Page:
Watch how starfish surprisingly transform into carnivorous coral reef predators

SYDNEY, Australia — Starfish, specifically the crown-of-thorns species, are emerging as formidable carnivorous predators that are decimating coral reefs, according to recent research.

Marine biologists have discovered that young crown-of-thorns starfish can endure heatwaves that far exceed the temperatures lethal to corals. Once these corals start to regrow, these starfish transition into predators that voraciously consume them.

These findings indicate that the starfish’s ability to tolerate warmer waters may intensify the detrimental effects of climate change on coral reefs. Remarkably, a single mature starfish can consume between 15 to 30 square meters of coral daily.

Researchers say this species is concerning due to the extent of damage it can inflict on coral reefs. Their destructive potential is surpassed only by cyclones and coral bleaching events.

Juvenile crown-of-thorns starfish pictured with coral.
Juvenile crown-of-thorns starfish pictured with coral. (Credit: Monique Webb, Byrne et al)

“Loss of natural predators due to overfishing and the build-up of nutrients in the water have been suspected to contribute to outbreaks of crown-of-thorns starfish,” says Matt Clements, study co-author and a Ph.D. student at the University of Sydney, in a media release. “Now we have evidence that bleaching-induced coral mortality could aid the seafloor-dwelling juveniles, leading to subsequent large waves of adults in reefs which exacerbate the ravages of climate change.”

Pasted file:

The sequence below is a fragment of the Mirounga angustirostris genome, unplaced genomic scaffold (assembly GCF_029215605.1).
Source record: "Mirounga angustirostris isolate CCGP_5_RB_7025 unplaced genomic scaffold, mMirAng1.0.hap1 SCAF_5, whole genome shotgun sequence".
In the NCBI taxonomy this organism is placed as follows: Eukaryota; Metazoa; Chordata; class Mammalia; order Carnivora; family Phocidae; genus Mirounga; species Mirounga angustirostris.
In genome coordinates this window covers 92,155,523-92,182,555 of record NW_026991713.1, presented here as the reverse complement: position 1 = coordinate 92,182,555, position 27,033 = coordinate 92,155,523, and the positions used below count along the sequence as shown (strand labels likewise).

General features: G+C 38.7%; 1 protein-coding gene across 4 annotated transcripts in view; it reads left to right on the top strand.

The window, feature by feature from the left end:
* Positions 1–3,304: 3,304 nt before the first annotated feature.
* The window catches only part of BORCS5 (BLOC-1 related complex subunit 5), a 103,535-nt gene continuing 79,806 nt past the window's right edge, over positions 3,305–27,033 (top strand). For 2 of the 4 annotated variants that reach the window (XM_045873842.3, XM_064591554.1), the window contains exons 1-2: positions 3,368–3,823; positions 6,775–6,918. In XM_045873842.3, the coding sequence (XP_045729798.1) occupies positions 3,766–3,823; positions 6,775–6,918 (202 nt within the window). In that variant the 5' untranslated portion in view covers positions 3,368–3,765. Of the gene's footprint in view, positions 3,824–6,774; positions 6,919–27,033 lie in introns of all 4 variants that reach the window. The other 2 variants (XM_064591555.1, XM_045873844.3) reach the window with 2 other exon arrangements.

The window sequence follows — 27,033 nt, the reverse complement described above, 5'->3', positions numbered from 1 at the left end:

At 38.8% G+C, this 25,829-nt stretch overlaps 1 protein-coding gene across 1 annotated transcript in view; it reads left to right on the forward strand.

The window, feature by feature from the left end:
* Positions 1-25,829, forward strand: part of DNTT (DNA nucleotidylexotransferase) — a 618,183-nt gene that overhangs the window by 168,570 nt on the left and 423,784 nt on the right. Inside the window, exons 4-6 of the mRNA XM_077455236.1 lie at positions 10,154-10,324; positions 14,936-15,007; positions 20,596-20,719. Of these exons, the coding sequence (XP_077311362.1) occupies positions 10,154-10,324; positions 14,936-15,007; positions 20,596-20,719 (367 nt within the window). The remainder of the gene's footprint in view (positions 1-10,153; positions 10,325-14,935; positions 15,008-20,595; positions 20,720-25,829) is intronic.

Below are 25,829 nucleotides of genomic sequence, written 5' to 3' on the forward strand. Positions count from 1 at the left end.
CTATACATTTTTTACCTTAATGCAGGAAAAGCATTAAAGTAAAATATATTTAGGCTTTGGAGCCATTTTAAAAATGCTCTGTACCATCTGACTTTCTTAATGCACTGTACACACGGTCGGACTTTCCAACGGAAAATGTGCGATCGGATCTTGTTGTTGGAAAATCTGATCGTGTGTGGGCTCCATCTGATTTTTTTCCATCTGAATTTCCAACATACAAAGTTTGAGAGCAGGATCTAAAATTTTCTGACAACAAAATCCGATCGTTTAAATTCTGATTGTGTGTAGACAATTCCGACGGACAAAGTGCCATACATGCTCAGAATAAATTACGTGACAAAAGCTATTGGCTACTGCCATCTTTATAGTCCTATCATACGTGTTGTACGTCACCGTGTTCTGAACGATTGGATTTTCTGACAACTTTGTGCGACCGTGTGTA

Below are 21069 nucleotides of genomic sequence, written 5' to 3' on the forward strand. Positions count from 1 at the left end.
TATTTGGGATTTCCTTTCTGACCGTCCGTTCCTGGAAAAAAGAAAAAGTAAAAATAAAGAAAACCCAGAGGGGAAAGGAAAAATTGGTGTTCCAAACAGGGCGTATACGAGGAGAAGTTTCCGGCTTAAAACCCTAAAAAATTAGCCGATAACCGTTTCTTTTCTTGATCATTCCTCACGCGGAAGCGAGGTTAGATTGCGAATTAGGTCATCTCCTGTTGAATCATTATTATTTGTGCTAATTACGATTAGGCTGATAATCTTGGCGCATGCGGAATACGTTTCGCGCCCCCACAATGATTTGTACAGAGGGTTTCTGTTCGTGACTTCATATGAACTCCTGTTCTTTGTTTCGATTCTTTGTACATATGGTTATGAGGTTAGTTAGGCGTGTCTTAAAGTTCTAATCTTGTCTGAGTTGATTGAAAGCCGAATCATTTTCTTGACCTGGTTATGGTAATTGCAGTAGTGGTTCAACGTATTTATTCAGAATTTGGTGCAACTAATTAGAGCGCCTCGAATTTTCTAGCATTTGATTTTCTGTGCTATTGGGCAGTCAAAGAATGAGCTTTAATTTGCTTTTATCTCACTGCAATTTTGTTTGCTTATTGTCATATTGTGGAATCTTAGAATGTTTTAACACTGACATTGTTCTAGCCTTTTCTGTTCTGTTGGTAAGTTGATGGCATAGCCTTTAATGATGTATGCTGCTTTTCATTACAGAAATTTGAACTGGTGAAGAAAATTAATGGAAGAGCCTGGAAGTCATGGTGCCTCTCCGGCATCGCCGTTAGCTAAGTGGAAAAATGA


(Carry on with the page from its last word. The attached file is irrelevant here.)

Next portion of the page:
The study reveals that young crown-of-thorns starfish possess an unexpectedly high heat tolerance, surpassing even that of their adult counterparts. This suggests that even if the coral-consuming adult populations decrease due to the effects of climate change — either from a scarcity of coral prey or the elevated temperatures — the herbivorous juveniles will bide their time, awaiting the right moment to metamorphose into carnivores.

Native to the Great Barrier Reef and located throughout the Indo-Pacific region, the crown-of-thorns starfish is viewed as one of nature’s most potent oral predators. During outbreaks in their carnivorous adult stage, these starfish extensively feed on stony corals, leaving vast expanses of lifeless skeletons on the reef. Over time, these skeletons are colonized by algae before they disintegrate.

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The researchers also pinpoint certain characteristics that enhance the juvenile starfish’s chances of survival under warming conditions. These traits include their diminutive size, which may lower their physiological needs, and their adaptability in diet — although they show a preference for coralline algae, they can consume various food sources.

The study is published in the journal Global Change Biology.

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South West News Service writer Ellie McDonald contributed to this report.

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